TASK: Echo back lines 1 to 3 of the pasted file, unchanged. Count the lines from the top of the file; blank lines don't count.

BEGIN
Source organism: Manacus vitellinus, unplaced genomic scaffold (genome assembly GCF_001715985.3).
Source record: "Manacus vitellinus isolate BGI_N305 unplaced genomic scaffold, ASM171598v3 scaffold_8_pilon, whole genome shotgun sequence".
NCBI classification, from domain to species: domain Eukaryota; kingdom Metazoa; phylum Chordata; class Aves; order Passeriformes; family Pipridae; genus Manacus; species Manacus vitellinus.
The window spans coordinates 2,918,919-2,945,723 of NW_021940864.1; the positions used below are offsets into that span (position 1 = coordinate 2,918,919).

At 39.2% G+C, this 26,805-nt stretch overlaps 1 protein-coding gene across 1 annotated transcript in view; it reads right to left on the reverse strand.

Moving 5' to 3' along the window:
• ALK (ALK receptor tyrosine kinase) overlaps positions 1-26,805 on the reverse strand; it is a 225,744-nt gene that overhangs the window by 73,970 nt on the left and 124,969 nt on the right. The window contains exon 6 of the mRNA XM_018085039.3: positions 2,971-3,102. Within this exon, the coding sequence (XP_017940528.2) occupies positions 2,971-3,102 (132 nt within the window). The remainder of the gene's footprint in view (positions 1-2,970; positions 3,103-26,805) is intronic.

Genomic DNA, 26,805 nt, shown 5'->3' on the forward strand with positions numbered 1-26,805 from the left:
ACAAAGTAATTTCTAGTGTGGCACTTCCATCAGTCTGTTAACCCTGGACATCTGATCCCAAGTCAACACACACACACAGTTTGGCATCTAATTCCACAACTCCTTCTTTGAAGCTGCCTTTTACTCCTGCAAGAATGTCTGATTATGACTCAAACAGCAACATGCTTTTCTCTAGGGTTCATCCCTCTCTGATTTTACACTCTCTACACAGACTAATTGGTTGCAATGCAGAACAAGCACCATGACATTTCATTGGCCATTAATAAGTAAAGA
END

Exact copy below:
Source organism: Manacus vitellinus, unplaced genomic scaffold (genome assembly GCF_001715985.3).
Source record: "Manacus vitellinus isolate BGI_N305 unplaced genomic scaffold, ASM171598v3 scaffold_8_pilon, whole genome shotgun sequence".
NCBI classification, from domain to species: domain Eukaryota; kingdom Metazoa; phylum Chordata; class Aves; order Passeriformes; family Pipridae; genus Manacus; species Manacus vitellinus.